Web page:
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Curaleaf looks good in US cannabis, says Beacon

Beacon Securities analyst Russell Stanley is staying bullish on Curaleaf Holdings Inc. (Curaleaf Stock Quote, Chart, News, Analysts, Financials CSE:CURA), maintaining his “Buy” rating and C$18/share for a potential return of 147 per cent in an update to clients on Tuesday.

Headquartered in Wakefield, Mass., Curaleaf Holdings is one of the largest cannabis companies in the US, with a vertically integrated business that includes at last count 109 dispensaries, 22 cultivation sites and 30 processing facilities across 23 states and covering an aggregate population of 192 million.

Stanley’s newest analysis comes after the company released its first quarter financial results for the 2022 fiscal year, while also naming its new CEO.

“Management noted that the macro environment continues to be challenging, with normal Q1 seasonal slowness combined with reduced discretionary income/spending (the end of stimulus payments) providing notable headwinds,” Stanley said.

Curaleaf’s financial report was headlined by $313 million in revenue for a 20 per cent year-over-year decrease, though it also represented a two per cent sequential decrease, with management attributing the drop to reduced reorders in January and February, paired with the company’s price discipline in Colorado and California. (All figures in US dollars except where noted otherwise.)

However, Curaleaf did get positive contributions from its European operations, with the reported $8 million in revenue representing a 70 per cent year-over-year increase.

“With the German Health Minister recently indicating plans to prioritize development of an adult-use legalization bill, and the Justice Minister suggesting the market could open in 2023, CURA’s European operations give it a unique and timely platform for growth in this market,” Stanley said.

Closer to home, the company also reported that its dispensary in Bellmawr, N.J., which is just across the Delaware River from Philadelphia, is now approaching a $100 million revenue run rate, after opening for adult-use service less than three weeks ago, with two more dispensaries in the pipeline.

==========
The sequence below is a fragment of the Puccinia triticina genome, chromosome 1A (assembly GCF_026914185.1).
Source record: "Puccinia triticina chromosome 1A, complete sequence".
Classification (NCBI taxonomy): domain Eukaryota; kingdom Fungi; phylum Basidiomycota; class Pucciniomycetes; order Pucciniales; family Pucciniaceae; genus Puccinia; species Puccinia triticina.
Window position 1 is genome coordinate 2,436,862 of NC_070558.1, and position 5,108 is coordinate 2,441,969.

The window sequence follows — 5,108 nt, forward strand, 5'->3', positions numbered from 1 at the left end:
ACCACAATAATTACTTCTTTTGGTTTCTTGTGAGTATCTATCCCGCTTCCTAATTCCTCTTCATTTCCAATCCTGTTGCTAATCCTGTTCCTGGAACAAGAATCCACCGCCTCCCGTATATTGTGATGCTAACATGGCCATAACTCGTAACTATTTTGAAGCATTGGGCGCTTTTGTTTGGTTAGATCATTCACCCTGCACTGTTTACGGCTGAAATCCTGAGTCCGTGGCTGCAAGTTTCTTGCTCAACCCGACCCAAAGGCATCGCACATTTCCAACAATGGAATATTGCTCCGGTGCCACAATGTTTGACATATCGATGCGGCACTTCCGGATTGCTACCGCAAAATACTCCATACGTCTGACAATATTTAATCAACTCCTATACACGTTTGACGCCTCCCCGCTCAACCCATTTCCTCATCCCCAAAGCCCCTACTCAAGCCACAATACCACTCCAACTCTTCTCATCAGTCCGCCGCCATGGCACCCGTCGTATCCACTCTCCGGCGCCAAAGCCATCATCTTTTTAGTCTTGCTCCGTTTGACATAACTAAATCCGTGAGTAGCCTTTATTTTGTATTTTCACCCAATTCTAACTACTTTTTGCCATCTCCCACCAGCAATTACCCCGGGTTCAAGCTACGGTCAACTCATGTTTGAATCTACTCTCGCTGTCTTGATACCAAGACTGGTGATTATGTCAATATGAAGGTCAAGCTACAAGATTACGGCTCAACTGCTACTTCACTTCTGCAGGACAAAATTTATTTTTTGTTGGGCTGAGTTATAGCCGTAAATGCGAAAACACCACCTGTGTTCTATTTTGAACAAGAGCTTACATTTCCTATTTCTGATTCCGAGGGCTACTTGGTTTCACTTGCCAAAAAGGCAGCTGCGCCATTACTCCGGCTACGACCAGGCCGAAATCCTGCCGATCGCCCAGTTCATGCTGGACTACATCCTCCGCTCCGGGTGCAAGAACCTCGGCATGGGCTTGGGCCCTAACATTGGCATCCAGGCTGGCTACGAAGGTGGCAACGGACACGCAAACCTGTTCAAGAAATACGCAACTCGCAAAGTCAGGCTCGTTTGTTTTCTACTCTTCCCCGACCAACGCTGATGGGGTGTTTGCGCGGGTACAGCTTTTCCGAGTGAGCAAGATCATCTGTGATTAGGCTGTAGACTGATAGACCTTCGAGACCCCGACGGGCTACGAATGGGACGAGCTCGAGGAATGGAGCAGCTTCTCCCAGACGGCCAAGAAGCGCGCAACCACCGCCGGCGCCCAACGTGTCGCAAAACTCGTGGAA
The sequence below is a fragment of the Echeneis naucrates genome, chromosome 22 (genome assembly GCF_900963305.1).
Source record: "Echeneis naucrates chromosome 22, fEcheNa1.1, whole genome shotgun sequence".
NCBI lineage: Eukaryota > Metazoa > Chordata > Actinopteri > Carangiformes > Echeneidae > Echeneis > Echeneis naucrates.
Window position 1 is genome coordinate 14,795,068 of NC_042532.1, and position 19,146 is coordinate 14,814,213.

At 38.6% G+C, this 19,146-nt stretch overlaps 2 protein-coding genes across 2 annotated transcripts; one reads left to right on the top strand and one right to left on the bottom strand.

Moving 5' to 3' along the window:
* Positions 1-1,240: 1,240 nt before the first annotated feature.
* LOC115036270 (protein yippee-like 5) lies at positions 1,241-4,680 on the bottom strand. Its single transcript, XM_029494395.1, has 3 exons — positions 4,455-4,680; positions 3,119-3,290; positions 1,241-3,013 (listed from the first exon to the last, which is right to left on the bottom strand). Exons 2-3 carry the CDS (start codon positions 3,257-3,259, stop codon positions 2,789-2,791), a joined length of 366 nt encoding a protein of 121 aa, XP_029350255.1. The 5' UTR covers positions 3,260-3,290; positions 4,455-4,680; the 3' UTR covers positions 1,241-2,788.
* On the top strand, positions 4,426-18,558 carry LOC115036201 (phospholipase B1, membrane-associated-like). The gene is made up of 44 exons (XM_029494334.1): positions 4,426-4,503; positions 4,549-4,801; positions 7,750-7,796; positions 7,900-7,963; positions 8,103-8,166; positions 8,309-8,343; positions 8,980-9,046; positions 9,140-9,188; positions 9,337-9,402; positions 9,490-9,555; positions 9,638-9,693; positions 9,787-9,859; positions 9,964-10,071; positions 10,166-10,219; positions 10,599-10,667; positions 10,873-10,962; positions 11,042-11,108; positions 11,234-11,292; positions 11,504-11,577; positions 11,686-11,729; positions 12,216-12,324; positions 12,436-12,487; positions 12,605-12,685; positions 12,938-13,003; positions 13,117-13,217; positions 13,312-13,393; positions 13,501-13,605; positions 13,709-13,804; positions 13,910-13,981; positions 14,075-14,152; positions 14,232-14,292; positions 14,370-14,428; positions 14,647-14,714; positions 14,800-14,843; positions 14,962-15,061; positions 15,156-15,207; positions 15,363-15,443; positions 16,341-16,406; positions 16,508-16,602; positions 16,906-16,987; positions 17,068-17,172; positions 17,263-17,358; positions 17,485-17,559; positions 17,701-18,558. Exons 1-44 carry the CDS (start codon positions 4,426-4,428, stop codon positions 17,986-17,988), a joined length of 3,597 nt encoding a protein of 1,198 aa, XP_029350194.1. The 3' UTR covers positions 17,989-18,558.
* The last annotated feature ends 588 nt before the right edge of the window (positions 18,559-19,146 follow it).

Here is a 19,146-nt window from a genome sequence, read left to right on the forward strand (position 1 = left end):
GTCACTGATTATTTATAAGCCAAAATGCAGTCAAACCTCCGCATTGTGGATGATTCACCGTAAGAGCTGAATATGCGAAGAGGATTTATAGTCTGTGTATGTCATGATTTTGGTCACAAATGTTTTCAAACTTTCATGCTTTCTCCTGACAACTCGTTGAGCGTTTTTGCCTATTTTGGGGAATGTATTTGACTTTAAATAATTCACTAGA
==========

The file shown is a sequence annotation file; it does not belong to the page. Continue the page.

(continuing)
“Our national footprint has always been a key advantage of our growth strategy, and despite a tough macro environment during the first quarter, Curaleaf continued to grow share in several important markets,” said Boris Jordan, Chairman of Curaleaf in the company’s May 9 press release. “Given renewed optimism surrounding federal banking reform, a record breaking 4/20, the exciting launch last month of New Jersey adult-use sales, and the prospect of New York following suit, 2022 is shaping up to be another milestone year.”

Curaleaf followed up its quarterly results by officially introducing Matt Darin, who previously joined the company in 2020 through the acquisition of Grassroots, as its new Chief Executive Officer after naming him to the position in January. Meanwhile, outgoing CEO Joe Bayern will remain with Curaleaf as he is slated to launch a new CPG-based division of Curaleaf.

“I firmly believe we are building the best team in cannabis and I’m energized and humbled to lead Curaleaf at this pivotal moment,” Darin said on May 10. “We’ve built the foundation to continue to be the industry leader for the long term with a focus on operational excellence in every aspect of our business. We are leveraging the power of our 131 highly productive dispensaries and the accelerating distribution of our brands in 2,200 wholesale accounts throughout the U.S. I’m grateful to the board for their confidence in me as we move to the next phase of our journey.”

Stanley’s major financial estimates remain unchanged, as he continues to forecast 2022 revenue of $1.46 billion for a potential year-over-year increase of 20.3 per cent, with a jump to a projected $2.13 billion in 2023 for a potential year-over-year increase of 46.1 per cent.

From a valuation perspective, Stanley believes the company’s EV/Revenue multiple will drop from the reported 4.1x in 2021 to a projected 3.6x in 2022, then drop to a projected 2.3x in 2023.

Meanwhile, Stanley continues to forecast adjusted EBITDA of $376 million in 2022 for a projected margin of 26 per cent, which he expects to widen to 34 per cent in 2023 with an adjusted EBITDA figure of $715 million.

In terms of valuation, Stanley projects the company’s EV/adjusted EBITDA to drop from the reported 16.6x in 2021 to a projected 13.2x in 2022, then dropping to a projected 6.9x in 2023.

Though Curaleaf presently trades at a five per cent discount on the 2023 adjusted EBITDA forecast compared to its peer group, Stanley is still a strong believer in what Curaleaf can bring to the table.

“We continue to believe that CURA deserves a premium multiple, as its size/scale will be particularly attractive to new cannabis investors once market sentiment improves and/or reform measures allow for US exchange listings,” Stanley said.

The past year hasn’t been good for cannabis stocks and Curaleaf’s share price has experienced a 33.8 per cent loss since the start of 2022, dropping off dramatically after reaching a 2022 high of $11.25/share on February 20 and dropping as low as $7.12/share on March 7.

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About The Author /

Geordie Carragher is a staff writer for Cantech Letter
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